Since allostery relies on the communication of binding information from one site to another in a protein, much experimental work has been targeted at elucidating the network of coupled interactions among residues that mediate the allosteric transition. Di Cera and coworkers showed that a network of structural changes connecting an allosteric site and a distant site adjacent to the active site in thrombin is formed upon effector binding to the allosteric site, inducing a key conformational change that renders the active site able to bind substrate [25]. Di Cera and coworkers also demonstrated that a network of hydrogen bonds (some involving waters as well as protein residues) and salt bridges links another key allosteric site, the Na+-binding site, to the active site and that this structural network underlies the allosteric transition between so-called slow and fast forms of the enzyme [26]. Work by MacKinnon and coworkers on the voltage-gated potassium channel revealed that residues that affect the gating exist not only in the activation gate and selectivity filter, but also along a path connecting these functional regions, and that these residues are energetically coupled [27][29]. Sadovsky and Yifrach further demonstrated that there exist higher order couplings among these residues in addition to pairwise couplings [30]. Recent work on caspase-1 revealed that the network of hydrogen bonds linking the effector and substrate sites changes upon effector binding and that mutation of several residues participating in the network causes reduction in catalytic efficiency [31]. In addition to structurally linked residue networks, residues linked in terms of their dynamic properties have been implicated in allostery. Fuentes et al. showed that the peptide-binding site in a PDZ domain of human tyrosine phosphatase 1E is linked to distant sites via a contiguous network of residues that undergo significant changes in side-chain dynamical properties as measured by NMR [16],[28]. In Pin 1, a peptidyl-prolyl isomerase, a pathway of residues whose side-chains rigidified upon substrate binding linked the active site and the interface between the two domains of the protein [28],[32].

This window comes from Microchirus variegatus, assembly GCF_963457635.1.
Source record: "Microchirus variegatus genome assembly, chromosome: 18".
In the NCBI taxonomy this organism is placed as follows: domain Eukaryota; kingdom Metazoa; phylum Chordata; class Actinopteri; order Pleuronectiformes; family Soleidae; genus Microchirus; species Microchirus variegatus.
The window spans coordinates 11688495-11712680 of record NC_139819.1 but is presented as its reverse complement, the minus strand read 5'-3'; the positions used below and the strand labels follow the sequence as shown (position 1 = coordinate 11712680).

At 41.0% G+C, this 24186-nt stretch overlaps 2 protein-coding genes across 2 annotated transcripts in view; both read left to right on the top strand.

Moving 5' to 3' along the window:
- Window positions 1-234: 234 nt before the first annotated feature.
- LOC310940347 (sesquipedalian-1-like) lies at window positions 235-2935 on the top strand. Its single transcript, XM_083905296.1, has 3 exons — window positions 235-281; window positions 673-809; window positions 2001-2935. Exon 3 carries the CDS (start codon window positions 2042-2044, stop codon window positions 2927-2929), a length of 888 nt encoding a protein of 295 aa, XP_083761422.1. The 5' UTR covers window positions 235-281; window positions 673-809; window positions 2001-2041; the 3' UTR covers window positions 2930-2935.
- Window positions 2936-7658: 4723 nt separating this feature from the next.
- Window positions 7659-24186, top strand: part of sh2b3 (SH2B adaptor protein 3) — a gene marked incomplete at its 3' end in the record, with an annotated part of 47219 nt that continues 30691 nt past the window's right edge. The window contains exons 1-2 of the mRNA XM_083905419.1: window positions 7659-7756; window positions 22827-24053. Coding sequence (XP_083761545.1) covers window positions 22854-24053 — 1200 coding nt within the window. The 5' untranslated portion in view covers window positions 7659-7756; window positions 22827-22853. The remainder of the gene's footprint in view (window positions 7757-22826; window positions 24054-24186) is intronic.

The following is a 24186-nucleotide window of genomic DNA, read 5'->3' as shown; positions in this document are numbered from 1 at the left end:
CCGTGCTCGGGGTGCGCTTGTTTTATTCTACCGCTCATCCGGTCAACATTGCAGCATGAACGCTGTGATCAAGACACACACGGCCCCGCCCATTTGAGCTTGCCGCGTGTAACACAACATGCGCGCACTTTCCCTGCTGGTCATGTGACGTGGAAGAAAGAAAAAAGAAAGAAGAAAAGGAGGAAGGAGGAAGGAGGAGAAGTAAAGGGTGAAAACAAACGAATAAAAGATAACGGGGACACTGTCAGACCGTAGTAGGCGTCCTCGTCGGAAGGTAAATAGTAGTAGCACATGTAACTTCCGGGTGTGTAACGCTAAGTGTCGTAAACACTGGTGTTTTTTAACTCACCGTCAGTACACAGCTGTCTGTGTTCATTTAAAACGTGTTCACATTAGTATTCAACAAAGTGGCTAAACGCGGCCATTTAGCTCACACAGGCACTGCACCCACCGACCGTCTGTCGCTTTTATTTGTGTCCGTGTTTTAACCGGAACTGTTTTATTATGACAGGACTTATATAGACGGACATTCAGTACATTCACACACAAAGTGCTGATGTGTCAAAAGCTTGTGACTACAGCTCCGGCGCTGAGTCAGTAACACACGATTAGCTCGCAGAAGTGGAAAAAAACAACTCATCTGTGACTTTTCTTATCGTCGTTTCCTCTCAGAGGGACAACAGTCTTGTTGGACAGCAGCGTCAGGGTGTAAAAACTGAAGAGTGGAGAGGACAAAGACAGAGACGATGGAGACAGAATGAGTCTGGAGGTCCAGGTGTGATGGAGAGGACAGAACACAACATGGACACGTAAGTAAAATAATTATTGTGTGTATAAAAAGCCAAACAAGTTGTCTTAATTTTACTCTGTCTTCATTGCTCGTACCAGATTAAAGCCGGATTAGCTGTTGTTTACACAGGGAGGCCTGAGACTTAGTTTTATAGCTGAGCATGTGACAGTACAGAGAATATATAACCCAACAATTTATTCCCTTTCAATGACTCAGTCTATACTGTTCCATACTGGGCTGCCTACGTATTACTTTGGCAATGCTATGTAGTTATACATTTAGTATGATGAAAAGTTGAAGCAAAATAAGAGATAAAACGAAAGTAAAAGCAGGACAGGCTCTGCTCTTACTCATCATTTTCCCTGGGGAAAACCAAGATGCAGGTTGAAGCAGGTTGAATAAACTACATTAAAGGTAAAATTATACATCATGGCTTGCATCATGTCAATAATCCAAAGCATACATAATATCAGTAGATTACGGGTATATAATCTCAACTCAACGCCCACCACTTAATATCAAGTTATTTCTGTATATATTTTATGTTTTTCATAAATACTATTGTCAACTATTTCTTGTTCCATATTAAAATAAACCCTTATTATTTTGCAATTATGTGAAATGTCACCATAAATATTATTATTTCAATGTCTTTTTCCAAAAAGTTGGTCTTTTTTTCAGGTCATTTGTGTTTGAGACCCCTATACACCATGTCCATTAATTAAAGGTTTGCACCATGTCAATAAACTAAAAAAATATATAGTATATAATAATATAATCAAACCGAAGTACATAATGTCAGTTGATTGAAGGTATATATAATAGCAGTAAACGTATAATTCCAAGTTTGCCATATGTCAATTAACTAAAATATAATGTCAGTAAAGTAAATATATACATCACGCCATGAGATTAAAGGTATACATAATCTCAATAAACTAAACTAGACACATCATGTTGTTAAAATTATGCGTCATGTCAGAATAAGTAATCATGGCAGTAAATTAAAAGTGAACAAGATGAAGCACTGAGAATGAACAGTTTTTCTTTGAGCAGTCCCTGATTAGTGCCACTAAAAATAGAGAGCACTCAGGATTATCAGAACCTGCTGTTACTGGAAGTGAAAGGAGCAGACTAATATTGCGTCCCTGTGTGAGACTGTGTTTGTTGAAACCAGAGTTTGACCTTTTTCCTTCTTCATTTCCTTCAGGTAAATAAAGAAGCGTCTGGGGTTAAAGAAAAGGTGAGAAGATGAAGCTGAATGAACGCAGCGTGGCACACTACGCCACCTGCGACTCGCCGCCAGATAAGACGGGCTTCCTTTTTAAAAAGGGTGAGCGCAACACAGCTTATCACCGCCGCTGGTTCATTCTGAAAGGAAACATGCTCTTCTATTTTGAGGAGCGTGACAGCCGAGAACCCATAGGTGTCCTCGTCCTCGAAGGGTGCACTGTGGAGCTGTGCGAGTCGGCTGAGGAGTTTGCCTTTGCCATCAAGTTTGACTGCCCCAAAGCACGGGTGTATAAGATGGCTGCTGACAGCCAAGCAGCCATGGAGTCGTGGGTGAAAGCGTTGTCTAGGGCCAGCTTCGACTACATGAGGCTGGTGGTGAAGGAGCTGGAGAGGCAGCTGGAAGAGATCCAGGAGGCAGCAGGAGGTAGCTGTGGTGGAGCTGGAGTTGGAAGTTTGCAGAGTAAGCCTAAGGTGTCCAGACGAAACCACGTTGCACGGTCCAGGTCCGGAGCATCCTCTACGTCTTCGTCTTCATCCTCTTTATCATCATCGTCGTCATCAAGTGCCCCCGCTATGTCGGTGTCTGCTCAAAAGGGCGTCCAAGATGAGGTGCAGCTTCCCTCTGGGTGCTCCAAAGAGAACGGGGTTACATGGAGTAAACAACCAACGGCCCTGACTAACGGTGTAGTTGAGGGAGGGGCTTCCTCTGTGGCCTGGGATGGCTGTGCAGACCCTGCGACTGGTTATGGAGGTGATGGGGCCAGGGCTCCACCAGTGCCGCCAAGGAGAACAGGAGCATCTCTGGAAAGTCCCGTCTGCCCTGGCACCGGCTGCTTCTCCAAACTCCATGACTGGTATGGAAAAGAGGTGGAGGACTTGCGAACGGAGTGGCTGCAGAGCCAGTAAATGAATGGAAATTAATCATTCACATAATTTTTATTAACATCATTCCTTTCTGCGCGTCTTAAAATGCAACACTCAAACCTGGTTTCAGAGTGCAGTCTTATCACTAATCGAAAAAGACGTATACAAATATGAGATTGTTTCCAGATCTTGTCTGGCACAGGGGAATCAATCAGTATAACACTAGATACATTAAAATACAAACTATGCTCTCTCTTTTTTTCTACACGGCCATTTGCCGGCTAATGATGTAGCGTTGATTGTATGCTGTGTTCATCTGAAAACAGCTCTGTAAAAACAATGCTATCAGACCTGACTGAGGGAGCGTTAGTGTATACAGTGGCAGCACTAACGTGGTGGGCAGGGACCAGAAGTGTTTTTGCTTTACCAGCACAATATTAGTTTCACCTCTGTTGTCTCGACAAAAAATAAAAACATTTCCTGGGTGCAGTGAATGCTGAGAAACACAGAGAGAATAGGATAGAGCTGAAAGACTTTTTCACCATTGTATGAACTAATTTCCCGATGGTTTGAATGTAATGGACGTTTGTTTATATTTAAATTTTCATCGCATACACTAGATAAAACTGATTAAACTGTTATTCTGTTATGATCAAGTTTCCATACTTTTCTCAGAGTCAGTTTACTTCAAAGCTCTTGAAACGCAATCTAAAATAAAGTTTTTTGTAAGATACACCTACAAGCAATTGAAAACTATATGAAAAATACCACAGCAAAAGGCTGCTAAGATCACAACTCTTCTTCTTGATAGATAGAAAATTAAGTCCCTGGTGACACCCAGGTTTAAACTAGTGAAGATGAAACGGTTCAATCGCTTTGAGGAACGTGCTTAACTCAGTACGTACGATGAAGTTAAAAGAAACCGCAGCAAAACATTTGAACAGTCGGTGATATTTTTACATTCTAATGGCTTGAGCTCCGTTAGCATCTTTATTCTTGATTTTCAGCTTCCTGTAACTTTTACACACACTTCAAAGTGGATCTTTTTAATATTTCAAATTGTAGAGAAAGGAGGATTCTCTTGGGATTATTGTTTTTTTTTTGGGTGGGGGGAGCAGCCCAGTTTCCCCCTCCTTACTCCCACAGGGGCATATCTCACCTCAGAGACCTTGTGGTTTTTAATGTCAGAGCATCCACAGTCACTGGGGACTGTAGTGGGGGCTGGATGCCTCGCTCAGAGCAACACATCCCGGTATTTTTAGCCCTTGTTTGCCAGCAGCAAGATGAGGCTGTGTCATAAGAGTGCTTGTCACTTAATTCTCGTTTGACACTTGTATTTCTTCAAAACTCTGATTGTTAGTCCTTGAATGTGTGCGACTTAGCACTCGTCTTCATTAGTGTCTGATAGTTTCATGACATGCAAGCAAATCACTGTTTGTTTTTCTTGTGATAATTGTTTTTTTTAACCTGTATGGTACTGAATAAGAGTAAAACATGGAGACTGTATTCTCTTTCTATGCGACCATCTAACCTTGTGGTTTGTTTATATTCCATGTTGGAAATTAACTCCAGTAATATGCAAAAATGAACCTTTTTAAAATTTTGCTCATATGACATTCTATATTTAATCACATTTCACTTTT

In addition to these experimental studies, computational methods for elucidating the network(s) of coupled interactions among residues have been developed. Lockless and Ranganathan [33] developed a bioinformatic method, statistical coupling analysis (SCA), to discover co-evolved residues in families of proteins, the rationale being that co-conservation reflects a functional coupling. There are also molecular dynamics (MD) techniques aimed at understanding the mechanism by which a signal from one site is transduced to a distant site: pump-probe dynamics [34] and anisotropic thermal diffusion [35]. When these dynamics methods and SCA were applied to a PDZ domain, the three methods yielded similarities in the residues identified as important, but some differences as well, indicating that dynamic and bioinformatic methods can be complementary. Dynamical correlations have been probed using elastic network normal mode analysis combined with a novel method of introducing a theoretical mutation and have yielded significant insight into residue coupling in myosin II [36], helicase [37], and DNA and RNA polymerases [38]. Another method developed originally by Hilser and Freire (COREX; [39]) to study folding pathways, has demonstrated that local order/disorder transitions mediate coupling among distant sites [40][42]. Daily et al. [43],[44] investigated coupling among residues by calculating networks of contact rearrangement. Del Sol et al. represented allosteric proteins as graphs of residue van der Waals interactions and showed that residues responsible for maintaining short communication paths correlate with functional significance [45] and that signaling is mediated by residues at the interface between topologically delineated modules [46]. Lastly, Chennubhotla and Bahar [47],[48] developed a method based on Markov propagation of information in a protein, where residues are nodes and inter-residue contacts are edges, to identify sites of high allosteric potential.